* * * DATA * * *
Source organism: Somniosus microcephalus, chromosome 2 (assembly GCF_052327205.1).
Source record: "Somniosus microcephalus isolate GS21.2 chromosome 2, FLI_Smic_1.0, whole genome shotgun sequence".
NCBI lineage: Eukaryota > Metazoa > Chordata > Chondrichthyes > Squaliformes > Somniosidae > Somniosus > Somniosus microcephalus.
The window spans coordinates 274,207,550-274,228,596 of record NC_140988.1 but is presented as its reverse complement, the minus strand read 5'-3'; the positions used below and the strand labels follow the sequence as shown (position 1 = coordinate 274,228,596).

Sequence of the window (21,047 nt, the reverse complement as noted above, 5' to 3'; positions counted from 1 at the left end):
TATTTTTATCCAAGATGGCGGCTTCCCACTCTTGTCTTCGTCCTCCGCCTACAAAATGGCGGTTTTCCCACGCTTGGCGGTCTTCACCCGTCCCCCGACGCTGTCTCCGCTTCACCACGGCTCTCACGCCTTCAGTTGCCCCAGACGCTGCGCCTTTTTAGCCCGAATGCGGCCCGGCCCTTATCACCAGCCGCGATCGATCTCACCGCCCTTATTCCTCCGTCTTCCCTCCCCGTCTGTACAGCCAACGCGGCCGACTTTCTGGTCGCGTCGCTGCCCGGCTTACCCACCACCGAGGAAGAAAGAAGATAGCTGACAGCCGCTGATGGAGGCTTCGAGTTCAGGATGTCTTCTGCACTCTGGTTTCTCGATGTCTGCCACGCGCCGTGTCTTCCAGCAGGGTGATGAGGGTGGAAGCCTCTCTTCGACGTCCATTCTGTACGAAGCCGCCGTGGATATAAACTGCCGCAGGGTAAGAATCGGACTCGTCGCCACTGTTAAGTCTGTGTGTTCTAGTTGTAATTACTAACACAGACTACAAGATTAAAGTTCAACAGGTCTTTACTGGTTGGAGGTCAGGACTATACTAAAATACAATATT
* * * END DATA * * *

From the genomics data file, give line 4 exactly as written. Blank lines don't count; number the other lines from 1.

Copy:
The window spans coordinates 274,207,550-274,228,596 of record NC_140988.1 but is presented as its reverse complement, the minus strand read 5'-3'; the positions used below and the strand labels follow the sequence as shown (position 1 = coordinate 274,228,596).